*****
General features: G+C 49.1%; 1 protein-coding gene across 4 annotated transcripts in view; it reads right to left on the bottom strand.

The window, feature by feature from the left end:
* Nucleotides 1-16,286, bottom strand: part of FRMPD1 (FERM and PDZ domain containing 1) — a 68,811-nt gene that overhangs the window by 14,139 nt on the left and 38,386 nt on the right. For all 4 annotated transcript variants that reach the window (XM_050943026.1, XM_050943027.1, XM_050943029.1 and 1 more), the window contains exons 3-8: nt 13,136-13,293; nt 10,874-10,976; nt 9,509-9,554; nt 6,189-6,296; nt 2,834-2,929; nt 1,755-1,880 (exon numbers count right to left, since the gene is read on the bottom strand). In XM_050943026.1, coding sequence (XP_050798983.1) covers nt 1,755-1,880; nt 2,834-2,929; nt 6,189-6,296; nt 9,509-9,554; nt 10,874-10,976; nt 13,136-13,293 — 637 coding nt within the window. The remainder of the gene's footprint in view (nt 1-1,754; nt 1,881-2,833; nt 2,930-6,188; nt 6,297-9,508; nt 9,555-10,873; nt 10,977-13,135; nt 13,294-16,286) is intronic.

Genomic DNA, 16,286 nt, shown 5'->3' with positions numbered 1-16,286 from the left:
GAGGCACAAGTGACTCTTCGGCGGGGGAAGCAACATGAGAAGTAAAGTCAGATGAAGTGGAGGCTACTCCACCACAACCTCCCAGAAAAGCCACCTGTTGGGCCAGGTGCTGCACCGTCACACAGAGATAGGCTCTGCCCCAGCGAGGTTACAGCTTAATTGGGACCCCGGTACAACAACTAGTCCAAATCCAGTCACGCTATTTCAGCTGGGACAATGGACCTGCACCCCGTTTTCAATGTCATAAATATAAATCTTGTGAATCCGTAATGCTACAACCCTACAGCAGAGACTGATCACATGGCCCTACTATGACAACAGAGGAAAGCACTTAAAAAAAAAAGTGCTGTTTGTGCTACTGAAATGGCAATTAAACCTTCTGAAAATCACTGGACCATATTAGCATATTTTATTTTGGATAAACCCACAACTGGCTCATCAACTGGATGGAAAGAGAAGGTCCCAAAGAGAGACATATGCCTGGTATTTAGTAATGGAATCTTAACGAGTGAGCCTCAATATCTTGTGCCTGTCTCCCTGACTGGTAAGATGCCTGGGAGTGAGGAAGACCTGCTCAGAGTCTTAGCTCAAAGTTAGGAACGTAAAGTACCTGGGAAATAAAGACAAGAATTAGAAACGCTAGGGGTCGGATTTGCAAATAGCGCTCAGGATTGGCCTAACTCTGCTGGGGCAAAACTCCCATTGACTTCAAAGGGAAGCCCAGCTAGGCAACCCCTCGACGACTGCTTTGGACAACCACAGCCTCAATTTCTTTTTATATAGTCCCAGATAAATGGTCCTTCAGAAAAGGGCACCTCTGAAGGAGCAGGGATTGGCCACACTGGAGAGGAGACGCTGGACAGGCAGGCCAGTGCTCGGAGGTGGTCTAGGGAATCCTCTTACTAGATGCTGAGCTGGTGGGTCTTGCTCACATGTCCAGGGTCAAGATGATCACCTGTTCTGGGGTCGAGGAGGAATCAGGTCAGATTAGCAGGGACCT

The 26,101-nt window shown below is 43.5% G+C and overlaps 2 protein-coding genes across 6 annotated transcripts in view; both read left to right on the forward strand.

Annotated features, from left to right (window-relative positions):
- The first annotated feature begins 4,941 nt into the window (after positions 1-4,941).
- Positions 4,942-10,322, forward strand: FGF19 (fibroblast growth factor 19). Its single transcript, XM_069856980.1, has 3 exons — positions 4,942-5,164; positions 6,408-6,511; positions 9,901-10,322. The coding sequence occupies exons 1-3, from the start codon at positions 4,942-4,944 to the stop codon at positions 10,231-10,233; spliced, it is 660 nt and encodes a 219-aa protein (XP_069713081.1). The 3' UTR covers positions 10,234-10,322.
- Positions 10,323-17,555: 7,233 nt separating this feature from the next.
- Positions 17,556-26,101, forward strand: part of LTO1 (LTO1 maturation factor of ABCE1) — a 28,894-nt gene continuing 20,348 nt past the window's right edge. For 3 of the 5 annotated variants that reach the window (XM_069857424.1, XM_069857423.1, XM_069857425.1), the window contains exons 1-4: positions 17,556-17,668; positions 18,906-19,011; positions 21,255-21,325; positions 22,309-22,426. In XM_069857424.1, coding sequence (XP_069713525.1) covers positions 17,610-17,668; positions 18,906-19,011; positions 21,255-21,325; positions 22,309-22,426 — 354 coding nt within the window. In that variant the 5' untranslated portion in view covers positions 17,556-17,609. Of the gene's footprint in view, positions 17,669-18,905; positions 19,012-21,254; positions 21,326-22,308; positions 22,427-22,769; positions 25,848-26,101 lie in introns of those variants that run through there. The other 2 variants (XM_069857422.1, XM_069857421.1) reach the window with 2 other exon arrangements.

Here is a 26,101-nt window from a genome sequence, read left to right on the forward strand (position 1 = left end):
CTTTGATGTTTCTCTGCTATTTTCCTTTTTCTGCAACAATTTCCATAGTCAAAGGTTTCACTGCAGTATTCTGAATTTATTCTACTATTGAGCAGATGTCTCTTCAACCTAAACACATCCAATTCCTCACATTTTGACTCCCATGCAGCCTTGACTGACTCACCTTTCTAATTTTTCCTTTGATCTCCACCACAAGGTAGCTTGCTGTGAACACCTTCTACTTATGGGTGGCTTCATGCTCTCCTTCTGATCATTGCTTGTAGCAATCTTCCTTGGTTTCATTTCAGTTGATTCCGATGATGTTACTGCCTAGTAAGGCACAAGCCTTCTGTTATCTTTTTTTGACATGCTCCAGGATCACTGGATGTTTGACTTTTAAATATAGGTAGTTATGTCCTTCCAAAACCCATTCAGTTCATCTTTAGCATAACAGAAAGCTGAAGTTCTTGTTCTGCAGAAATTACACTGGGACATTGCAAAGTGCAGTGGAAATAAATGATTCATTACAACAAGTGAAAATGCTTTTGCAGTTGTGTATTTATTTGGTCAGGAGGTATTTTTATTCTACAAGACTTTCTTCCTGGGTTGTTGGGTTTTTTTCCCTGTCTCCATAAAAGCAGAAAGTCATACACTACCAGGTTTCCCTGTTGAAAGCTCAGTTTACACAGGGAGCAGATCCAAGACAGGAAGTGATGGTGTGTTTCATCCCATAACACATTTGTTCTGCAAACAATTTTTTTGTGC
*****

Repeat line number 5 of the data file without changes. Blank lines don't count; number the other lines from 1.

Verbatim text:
GAGGCACAAGTGACTCTTCGGCGGGGGAAGCAACATGAGAAGTAAAGTCAGATGAAGTGGAGGCTACTCCACCACAACCTCCCAGAAAAGCCACCTGTTGGGCCAGGTGCTGCACCGTCACACAGAGATAGGCTCTGCCCCAGCGAGGTTACAGCTTAATTGGGACCCCGGTACAACAACTAGTCCAAATCCAGTCACGCTATTTCAGCTGGGACAATGGACCTGCACCCCGTTTTCAATGTCATAAATATAAATCTTGTGAATCCGTAATGCTACAACCCTACAGCAGAGACTGATCACATGGCCCTACTATGACAACAGAGGAAAGCACTTAAAAAAAAAAGTGCTGTTTGTGCTACTGAAATGGCAATTAAACCTTCTGAAAATCACTGGACCATATTAGCATATTTTATTTTGGATAAACCCACAACTGGCTCATCAACTGGATGGAAAGAGAAGGTCCCAAAGAGAGACATATGCCTGGTATTTAGTAATGGAATCTTAACGAGTGAGCCTCAATATCTTGTGCCTGTCTCCCTGACTGGTAAGATGCCTGGGAGTGAGGAAGACCTGCTCAGAGTCTTAGCTCAAAGTTAGGAACGTAAAGTACCTGGGAAATAAAGACAAGAATTAGAAACGCTAGGGGTCGGATTTGCAAATAGCGCTCAGGATTGGCCTAACTCTGCTGGGGCAAAACTCCCATTGACTTCAAAGGGAAGCCCAGCTAGGCAACCCCTCGACGACTGCTTTGGACAACCACAGCCTCAATTTCTTTTTATATAGTCCCAGATAAATGGTCCTTCAGAAAAGGGCACCTCTGAAGGAGCAGGGATTGGCCACACTGGAGAGGAGACGCTGGACAGGCAGGCCAGTGCTCGGAGGTGGTCTAGGGAATCCTCTTACTAGATGCTGAGCTGGTGGGTCTTGCTCACATGTCCAGGGTCAAGATGATCACCTGTTCTGGGGTCGAGGAGGAATCAGGTCAGATTAGCAGGGACCT